This is another area where WordPress is the clear winner thanks to it being open source. Using Plugins, WordPress offers integration with many different payment methods such as “PayPal, Google Checkout, Stripe, 2Checkout, Payoneer, Skrill, and even Bitcoin.” Additionally, WordPress offers tools that ease the process of affiliate tracking as well as themes intended to quickly build a functional e-commerce website. Again, bear in mind that these options may require a fair amount of web coding skill to take full advantage of.

Squarespace on the other hand offers limited e-commerce options, however they’re available right out of the box, so to speak. Squarespace is “fully integrated with features such as inventory tracking, tax, and shipping included”, but limit to how much you can sell depending on your payment level. Squarespace is also much more limited in terms of payment methods that are supported, with Stripe being the only option available for payment processing.

Winner? WordPress, surprisingly.

Security and Upkeep

This is one area where WordPress being open source and having a wide variety of plugins available is a detriment. While Squarespace is “fully hosted” and thus takes care of all security and updating for the user, WordPress.org requires the user to purchase separate hosting. Thus the security of the site is largely dependent on the site hosting service and can vary somewhat. WordPress.com is hosted and upgrades are applied automatically, so this is less of a concern. Also, services like ManageWP exist to help make automatic updates easier, and some hosts like WPengine automatically update your installs for you to keep them secure.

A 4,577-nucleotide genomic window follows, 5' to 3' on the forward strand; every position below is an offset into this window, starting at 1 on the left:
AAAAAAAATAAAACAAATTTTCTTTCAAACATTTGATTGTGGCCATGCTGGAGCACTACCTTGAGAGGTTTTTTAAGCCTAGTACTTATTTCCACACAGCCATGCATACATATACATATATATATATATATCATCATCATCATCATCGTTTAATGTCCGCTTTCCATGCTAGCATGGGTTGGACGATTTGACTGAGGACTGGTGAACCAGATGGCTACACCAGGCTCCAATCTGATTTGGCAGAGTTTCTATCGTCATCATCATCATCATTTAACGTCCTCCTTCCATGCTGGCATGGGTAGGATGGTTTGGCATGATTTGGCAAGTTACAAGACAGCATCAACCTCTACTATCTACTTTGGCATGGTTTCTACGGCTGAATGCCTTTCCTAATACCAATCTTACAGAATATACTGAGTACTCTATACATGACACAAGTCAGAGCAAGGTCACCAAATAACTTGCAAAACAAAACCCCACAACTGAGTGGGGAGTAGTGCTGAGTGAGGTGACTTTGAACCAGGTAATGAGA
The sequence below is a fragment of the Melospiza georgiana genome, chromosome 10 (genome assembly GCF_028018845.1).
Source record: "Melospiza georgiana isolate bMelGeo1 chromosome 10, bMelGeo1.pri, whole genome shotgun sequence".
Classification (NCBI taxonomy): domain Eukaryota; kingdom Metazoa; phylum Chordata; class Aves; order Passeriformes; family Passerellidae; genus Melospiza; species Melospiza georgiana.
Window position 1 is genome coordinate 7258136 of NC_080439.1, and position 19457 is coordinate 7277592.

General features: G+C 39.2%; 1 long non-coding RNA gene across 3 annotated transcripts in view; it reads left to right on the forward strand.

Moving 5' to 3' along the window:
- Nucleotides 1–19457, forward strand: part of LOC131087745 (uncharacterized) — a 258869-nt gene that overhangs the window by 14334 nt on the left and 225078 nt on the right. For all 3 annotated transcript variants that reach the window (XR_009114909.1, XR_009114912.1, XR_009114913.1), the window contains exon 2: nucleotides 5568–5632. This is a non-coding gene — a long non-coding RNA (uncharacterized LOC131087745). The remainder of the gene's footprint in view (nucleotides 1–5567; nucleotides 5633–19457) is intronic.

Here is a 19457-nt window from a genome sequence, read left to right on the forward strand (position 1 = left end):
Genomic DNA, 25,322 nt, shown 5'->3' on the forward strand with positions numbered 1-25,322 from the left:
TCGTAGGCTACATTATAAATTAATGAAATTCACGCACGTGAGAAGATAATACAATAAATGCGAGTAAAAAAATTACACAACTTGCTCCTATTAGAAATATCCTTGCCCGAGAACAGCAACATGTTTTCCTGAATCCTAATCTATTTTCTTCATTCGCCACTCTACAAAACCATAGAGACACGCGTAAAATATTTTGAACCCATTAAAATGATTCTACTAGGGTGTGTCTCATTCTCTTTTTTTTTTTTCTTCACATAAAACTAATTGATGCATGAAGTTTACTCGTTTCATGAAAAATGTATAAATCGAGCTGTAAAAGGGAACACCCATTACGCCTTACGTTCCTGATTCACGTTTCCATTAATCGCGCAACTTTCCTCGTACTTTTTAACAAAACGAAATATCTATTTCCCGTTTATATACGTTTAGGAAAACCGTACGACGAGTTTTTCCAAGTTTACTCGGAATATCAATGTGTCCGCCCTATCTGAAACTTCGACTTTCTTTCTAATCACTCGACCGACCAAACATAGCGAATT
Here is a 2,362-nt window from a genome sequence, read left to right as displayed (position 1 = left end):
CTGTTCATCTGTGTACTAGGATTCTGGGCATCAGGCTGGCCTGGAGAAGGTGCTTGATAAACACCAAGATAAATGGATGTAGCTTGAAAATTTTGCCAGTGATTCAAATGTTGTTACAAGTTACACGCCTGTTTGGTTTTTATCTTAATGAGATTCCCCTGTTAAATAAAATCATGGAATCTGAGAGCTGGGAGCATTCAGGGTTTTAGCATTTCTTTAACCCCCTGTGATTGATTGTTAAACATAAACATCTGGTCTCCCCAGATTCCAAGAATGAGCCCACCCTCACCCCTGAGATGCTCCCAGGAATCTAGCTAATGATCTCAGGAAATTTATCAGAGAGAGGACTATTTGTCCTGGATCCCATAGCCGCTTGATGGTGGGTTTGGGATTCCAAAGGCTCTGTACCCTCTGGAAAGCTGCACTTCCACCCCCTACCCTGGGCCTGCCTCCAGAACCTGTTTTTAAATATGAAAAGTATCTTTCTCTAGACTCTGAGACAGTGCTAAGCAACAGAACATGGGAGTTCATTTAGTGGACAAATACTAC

If a business or individual decides on choosing WordPress, the hosting service they choose should be carefully selected. Additionally, WordPress will not update any of the third-party plugins that make it such a versatile platform. If a user doesn’t keep their plugins up to date, this could pose a serious and significant security risk. Finally the open source nature of the platform itself makes it less secure, as the basic code is available for anyone to look into and potentially exploit.

Squarespace is the clear winner in terms of security and keeping things updated. They control the code, and can therefore keep things locked down for their users.